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Thrift Decisions

Madie Hays, Staff Writer

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Debate Over Virtues of Bargain Hunting Rages On

In today’s world, style and clothing are how teenagers choose to express themselves. However, popular and trendy, clothing comes with a price, literally. Public figures hold a massive platform for new trends that people have to get their hands on but can’t afford. The fast fashion industry includes stores that produce clothing quickly and inexpensively that shoppers can purchase from thier local mall. Stores like H&M, Zara, Topshop, and Forever 21 follow these guidelines for the mainstream consumer to be able to buy from these vicinities. Fast fashion companies are the gateway that brings clothing pieces from the runway to the racks in Forever 21.
While shopping at these companies seems like the better option considering the low price point, fast fashion industries produce an overabundance of clothing that is not only harmful to the planet, but harmful to the workers in developing countries that are on a time crunch to assemble these clothes.
“Both thrift stores and fast fashion stores have that similar low price range. However, stores like Forever21 and Zara don’t ethically produce their clothing.” Alex Olendorff (12) said.
Shopping at fashion retailers may help the wallet, but it can hurt a shopper’s morals. Workers in Bangladesh receive about two dollars per day to produce clothing that is exported back to America and to only be thrown away after a short period of time.
Each year, Americans dispose of over 68 pounds of textiles and fabrics per year that heads straight for landfills. The reason consumers discard their clothing so quickly is because the quality of production is so poor that it only lasts for a few wears. The cycle of overproduction, overconsumption, and waste continues but the industry still thrives.
While shopping local or buying less may be a conscious alternative, thrift shopping is a much better option. Thrifting is a very controversial substitute that some people may turn their nose up to or disagree with, however, it is much better for the environment and your wallet.
“I love thrifting because I can get a lot more clothes for my money. Also, whenever I go to consignment stores and I find something I like, there’s only one of it. Typically in a Forever 21 there’s tons of the same shirt, but in a thrift store each article of clothing is one of a kind,” Emma Fore (12) said.
The variety of second-hand stores is mainly what draws people in. If someone finds a piece they like, there’s a pretty rare chance they will see someone with the same thing on as them. Each clothing item is unique in its own way; what with the style, size and fit, anyone can shop in a thrift store with plenty of options that meets their style criteria.
Consignment shops, unlike fast fashion stores, do not have a price point that correlates with the quality of the clothing. While all clothing items in thrift stores are not the same quality as they were when originally purchased, they can still be altered to suit one’s taste.
“In thrift stores if something is worn down or old you can always upcycle it and make it your own,” Amanda Self (12) said.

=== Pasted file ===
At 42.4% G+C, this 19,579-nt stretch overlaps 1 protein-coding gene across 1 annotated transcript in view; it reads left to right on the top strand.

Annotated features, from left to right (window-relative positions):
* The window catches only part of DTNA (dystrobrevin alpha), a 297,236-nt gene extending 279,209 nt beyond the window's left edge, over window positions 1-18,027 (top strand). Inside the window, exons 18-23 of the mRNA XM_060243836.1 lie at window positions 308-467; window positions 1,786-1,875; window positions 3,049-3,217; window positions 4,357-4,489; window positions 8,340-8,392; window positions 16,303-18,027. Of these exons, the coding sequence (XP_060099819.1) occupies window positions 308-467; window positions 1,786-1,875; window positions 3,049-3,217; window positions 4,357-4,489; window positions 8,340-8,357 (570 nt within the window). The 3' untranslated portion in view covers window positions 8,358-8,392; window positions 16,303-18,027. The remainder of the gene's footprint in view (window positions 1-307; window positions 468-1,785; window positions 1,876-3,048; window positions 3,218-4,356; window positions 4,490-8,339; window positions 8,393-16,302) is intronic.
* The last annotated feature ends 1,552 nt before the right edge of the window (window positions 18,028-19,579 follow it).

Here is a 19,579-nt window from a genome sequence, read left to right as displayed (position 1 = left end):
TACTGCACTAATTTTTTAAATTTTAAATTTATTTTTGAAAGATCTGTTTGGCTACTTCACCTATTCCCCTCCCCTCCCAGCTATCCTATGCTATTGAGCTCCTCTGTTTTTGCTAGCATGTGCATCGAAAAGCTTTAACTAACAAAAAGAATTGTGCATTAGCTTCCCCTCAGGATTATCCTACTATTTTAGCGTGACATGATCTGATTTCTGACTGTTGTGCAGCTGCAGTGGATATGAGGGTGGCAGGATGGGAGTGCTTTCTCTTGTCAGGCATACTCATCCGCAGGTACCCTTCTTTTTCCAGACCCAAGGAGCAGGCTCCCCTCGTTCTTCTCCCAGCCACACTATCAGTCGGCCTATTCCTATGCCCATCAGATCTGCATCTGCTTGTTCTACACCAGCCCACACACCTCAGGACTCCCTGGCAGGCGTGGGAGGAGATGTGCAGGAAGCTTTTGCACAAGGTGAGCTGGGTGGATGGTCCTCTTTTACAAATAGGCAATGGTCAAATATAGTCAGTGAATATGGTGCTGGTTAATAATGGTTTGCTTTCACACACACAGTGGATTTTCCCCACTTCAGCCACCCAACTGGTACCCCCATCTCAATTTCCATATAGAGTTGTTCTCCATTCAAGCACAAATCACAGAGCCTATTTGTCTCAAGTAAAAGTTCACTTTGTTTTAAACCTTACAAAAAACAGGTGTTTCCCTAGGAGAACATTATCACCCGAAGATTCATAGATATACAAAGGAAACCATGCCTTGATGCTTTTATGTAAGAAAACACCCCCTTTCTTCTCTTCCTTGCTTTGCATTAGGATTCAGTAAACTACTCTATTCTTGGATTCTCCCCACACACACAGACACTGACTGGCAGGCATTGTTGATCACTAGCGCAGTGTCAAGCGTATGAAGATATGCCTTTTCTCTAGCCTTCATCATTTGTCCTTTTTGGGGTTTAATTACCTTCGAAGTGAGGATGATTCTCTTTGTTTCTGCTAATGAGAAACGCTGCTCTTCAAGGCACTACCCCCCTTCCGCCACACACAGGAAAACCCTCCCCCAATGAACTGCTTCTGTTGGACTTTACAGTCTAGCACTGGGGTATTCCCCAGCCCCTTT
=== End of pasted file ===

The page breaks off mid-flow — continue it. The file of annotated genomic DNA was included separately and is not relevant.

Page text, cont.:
Although it’s easy to fall into the trap of following trends, having an individual style and an open mind makes thrifters more susceptible to finding clothes they like for a much cheaper price. Resale shops are prime examples of ways shoppers can stretch their dollar and experiment with new clothing they may not typically buy in a name-brand store. They can purchase something they don’t already own, but there’s no need to commit to a high price.
Although thrifting itself is becoming a huge trend, others choose not to participate. Some say they don’t want to take product away from those who have no other options but Goodwill and Savers. This idea may sound convincing but there is a wide variety of clothing and other products in second-hand stores that don’t have to be limited to certain consumers.
Others argue going to thrift stores is unsanitary and extremely cluttered. Although most resale stores fit this criteria, going into the labyrinth of Forever 21 to only find a shirt with the classic “Monday’s Suck” embroidered on the chest is relatively similar, so the obvious thing to do is to keep looking. Despite the fact that the majority of clothing in thrift stores are used, the majority of clothes in department stores have been tried on by multiple different people. Just because thrift stores feature pre owned items does not mean they are at an unfit condition to purchase.
Although not everyone is on the consignment craze, it’s very important to be educated on the fast fashion industry and all that goes behind it. There are countless reasons why thrifting is much more reasonable than buying from Topshop and Charlotte Russe. The mask of hot trends and low prices can’t always cover up the well-being of workers and the conditions of sweatshops they are forced to go to every day. Sticking to resale stores is far more environmentally friendly because there is no hard forced labor put into the clothes you are currently buying.
“With stores like Goodwill or Savers, the damage has already been done so you’re not hurting anyone by buying clothing there.” Olendorff said.
When it comes to fashion, it’s important for shoppers to get out of their comfort zone. Stumbling across a shop or boutique that sells clothes at a low price point is always an exciting thing, however the quality to quantity ratio matters, and if something does not add up, thrift shopping is a great alternative.
“If you haven’t gone thrift shopping, you should try it because you can find a lot of the clothes you might find at name-brand places for a lot cheaper,” Fore said.

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